An Unnecessarily Complex Tenkara Fly

Ostrich Sakasa Kebari

Most tenkara flies are simple.  But they don’t have to be.  In fact, some can resemble miniature Atlantic salmon flies.  Here is an example of a fancier tenkara fly to show some possibilities.  I normally tie simple flies for fishing, but let’s face it…if you’re a fly tier at heart, a few turns of hackle and a thread body gets old after a while.  For those of us who consider fly tying an art and a passion (not just a utilitarian endeavor), pushing the boundaries of sakasa kebari design fuels our enthusiasm and connection to the sport.

Hook:  Owner Super Yamame #7
Loop Eye:  White silk bead cord #2
Head:  Red thread
Tag:  Small silver wire
Butt:  Dark gray ostrich herl
Body:  Black thread
Rib:  Small silver wire
Hackle:  Brahma Hen, badger

Have you tied any “fancy” flies for tenkara?

Author: Jason Klass

Jason is an avid fly angler and backpacker. As a former fly fishing guide originally from Western New York, he moved to Colorado and became an early adopter of tenkara which perfectly suited the small, high altitude streams and lakes there. He has not fished a Western-style fly rod for trout since.

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  1. It’ might be a bit complex, but it’s freaking gorgeous!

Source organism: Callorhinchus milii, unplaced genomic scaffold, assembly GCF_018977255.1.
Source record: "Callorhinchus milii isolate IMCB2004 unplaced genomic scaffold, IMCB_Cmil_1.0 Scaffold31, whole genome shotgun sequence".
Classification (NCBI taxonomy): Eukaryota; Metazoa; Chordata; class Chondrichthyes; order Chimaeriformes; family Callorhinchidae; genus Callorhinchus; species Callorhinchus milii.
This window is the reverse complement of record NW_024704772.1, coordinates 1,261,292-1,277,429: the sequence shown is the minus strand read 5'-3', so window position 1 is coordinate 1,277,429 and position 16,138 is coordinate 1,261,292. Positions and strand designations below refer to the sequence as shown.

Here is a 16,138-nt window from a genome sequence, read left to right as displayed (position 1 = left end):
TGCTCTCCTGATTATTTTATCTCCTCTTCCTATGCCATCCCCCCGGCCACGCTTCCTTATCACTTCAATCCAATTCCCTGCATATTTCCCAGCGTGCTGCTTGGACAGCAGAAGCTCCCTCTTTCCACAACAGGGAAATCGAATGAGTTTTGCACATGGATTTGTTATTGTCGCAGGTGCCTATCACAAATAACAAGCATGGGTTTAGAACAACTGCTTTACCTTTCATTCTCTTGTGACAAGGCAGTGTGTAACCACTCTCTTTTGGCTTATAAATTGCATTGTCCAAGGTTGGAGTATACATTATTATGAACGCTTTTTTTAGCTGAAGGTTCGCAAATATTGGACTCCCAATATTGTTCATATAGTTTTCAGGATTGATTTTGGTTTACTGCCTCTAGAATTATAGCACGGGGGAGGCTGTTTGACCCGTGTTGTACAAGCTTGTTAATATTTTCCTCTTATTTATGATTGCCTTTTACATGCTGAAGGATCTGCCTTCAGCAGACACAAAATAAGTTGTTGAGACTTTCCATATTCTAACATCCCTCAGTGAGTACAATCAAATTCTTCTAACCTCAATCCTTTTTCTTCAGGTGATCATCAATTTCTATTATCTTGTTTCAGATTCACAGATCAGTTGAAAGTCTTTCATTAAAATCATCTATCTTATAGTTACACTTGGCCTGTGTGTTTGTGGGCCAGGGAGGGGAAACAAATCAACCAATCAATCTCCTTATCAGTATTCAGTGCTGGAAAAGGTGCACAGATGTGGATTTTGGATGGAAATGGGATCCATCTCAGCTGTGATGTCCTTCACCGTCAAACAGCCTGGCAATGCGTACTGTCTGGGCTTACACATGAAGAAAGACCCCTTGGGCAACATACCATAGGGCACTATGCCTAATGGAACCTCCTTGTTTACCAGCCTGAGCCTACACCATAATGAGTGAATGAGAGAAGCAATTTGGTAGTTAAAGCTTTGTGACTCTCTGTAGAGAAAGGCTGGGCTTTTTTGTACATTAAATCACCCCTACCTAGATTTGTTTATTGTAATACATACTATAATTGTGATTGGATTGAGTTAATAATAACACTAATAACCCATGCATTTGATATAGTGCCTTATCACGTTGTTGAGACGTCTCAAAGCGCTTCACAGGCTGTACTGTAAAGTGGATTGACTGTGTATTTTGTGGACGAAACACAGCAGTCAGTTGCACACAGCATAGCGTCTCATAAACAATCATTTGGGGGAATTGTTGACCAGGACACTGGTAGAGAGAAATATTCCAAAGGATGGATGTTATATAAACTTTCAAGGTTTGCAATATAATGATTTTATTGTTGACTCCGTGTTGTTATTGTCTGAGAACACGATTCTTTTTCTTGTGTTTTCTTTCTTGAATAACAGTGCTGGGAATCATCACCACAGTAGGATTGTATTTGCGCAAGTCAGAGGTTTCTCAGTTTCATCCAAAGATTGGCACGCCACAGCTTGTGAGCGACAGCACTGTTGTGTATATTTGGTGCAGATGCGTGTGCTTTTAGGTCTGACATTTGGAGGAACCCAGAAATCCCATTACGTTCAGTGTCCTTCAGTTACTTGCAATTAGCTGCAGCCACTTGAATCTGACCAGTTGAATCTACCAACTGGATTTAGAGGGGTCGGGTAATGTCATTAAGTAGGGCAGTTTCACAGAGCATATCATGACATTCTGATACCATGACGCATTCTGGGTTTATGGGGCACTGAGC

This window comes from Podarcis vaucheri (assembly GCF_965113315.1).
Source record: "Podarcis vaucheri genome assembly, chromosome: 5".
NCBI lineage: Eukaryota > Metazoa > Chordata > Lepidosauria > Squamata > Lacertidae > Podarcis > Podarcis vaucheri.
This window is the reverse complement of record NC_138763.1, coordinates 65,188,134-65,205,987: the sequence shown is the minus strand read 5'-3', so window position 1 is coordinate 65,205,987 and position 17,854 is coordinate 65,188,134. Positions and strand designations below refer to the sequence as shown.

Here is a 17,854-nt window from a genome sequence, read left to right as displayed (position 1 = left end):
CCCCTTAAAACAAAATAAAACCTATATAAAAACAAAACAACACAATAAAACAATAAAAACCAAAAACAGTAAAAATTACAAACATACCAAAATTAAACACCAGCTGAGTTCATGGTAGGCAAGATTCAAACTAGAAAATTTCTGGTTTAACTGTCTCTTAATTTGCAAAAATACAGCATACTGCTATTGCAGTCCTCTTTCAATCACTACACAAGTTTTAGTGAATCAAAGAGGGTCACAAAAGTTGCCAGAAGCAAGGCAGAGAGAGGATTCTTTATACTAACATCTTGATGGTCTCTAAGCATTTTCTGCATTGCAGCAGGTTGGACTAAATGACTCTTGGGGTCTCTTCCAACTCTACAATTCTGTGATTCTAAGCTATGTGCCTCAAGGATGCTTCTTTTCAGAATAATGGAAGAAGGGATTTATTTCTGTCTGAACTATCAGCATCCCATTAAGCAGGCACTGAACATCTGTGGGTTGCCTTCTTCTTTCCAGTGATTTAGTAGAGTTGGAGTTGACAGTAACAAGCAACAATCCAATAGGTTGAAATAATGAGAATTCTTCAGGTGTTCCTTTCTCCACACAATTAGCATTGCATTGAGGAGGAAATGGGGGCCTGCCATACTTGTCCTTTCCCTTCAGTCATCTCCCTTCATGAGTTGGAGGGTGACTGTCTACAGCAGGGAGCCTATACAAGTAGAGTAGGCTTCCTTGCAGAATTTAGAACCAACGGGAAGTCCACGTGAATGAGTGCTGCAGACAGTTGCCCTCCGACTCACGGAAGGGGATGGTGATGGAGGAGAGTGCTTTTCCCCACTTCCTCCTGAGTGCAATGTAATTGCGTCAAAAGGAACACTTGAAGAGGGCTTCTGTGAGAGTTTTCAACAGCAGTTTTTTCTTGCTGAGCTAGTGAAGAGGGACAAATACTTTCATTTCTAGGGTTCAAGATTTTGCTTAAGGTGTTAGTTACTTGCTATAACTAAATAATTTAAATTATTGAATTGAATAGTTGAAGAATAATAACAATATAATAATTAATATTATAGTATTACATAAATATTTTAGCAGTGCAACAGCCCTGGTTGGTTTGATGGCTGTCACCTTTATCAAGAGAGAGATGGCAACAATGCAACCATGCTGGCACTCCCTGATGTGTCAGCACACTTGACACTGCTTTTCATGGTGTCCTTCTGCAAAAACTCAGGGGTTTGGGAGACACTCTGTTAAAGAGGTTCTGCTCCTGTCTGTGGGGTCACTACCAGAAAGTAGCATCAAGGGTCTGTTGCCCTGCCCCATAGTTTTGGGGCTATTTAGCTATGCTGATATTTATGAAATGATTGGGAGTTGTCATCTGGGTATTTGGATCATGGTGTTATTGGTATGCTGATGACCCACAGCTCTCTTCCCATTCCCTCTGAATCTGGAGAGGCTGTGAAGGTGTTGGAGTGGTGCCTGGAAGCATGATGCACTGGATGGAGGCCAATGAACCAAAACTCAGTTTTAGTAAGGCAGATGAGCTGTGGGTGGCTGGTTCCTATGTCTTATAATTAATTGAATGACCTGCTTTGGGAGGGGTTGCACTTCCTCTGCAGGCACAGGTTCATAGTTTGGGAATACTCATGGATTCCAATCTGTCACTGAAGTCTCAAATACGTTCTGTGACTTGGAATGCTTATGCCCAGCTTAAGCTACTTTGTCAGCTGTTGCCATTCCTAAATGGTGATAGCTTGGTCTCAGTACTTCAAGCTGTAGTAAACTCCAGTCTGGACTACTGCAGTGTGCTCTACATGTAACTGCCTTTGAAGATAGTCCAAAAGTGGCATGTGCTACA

2. Any self-respecting trout would be a fool for passing that up!

    I guess…. 😉

  3. fly in Christmas sweater.

  4. Thanks Rick!

  5. Nothing wrong with a little complexity. I agree, to catch fish you don’t need much (a killer bug and a royal sk are all I need) but there is a lot to be said and fun to be had just tying whatever comes to mind.

  6. Couldn’t have said it better myself

  7. Nice fly Jason. If it was a Salmon fly, only three turns of Silver for the tag and five turns for the rib 😉 I tied a Jock Scott once. Only took four hours. It’s in a glass box. Talk about Unnecessarily Complex!!

  8. Very nice, Jason. I have been tying some with the Owner hooks and really like them.

  9. Hi Joe,
    4 hours is pretty good for a Jock Scott! I’ve only tied a few presentation salmon flies and remember tedious hours of marrying and gluing wings together before even starting the thread on the hook. I switched to Rangely streamers because they were “easier” but still pretty labor intensive. At one point I found this type of tying fun but now I like tying tenkara flies because they’re so much easier to make “fancy”.

  10. That is a very nice and transparent fly, i like it.

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